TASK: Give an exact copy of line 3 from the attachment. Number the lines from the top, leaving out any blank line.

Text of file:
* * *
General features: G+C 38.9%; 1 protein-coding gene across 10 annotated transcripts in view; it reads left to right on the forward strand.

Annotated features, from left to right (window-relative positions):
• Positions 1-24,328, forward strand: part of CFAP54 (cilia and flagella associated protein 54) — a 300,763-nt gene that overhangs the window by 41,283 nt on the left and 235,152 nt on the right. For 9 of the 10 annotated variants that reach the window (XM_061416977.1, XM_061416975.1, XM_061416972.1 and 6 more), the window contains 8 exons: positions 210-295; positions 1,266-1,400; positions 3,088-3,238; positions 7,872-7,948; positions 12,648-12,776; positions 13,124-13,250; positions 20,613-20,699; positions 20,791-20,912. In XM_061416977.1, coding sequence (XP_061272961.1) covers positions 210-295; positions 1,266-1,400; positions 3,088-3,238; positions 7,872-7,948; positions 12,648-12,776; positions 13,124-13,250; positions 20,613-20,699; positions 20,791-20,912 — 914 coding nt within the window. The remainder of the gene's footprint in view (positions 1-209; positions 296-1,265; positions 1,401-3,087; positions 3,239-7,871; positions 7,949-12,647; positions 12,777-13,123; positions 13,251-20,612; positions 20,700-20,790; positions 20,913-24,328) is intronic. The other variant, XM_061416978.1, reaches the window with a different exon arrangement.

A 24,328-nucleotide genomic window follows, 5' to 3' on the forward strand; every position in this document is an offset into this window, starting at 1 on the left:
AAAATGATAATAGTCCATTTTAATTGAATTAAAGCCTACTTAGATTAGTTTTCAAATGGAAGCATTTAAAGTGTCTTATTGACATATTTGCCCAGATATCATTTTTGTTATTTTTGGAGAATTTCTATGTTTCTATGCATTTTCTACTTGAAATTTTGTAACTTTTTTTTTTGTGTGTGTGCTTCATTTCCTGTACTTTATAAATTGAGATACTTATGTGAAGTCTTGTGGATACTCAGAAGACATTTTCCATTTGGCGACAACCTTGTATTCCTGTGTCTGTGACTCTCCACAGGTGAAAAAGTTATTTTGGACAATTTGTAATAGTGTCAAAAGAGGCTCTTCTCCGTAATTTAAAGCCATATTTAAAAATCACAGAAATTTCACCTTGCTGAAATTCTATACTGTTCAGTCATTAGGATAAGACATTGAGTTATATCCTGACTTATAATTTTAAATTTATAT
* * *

• Positions 1-24,328, forward strand: part of CFAP54 (cilia and flagella associated protein 54) — a 300,763-nt gene that overhangs the window by 41,283 nt on the left and 235,152 nt on the right. For 9 of the 10 annotated variants that reach the window (XM_061416977.1, XM_061416975.1, XM_061416972.1 and 6 more), the window contains 8 exons: positions 210-295; positions 1,266-1,400; positions 3,088-3,238; positions 7,872-7,948; positions 12,648-12,776; positions 13,124-13,250; positions 20,613-20,699; positions 20,791-20,912. In XM_061416977.1, coding sequence (XP_061272961.1) covers positions 210-295; positions 1,266-1,400; positions 3,088-3,238; positions 7,872-7,948; positions 12,648-12,776; positions 13,124-13,250; positions 20,613-20,699; positions 20,791-20,912 — 914 coding nt within the window. The remainder of the gene's footprint in view (positions 1-209; positions 296-1,265; positions 1,401-3,087; positions 3,239-7,871; positions 7,949-12,647; positions 12,777-13,123; positions 13,251-20,612; positions 20,700-20,790; positions 20,913-24,328) is intronic. The other variant, XM_061416978.1, reaches the window with a different exon arrangement.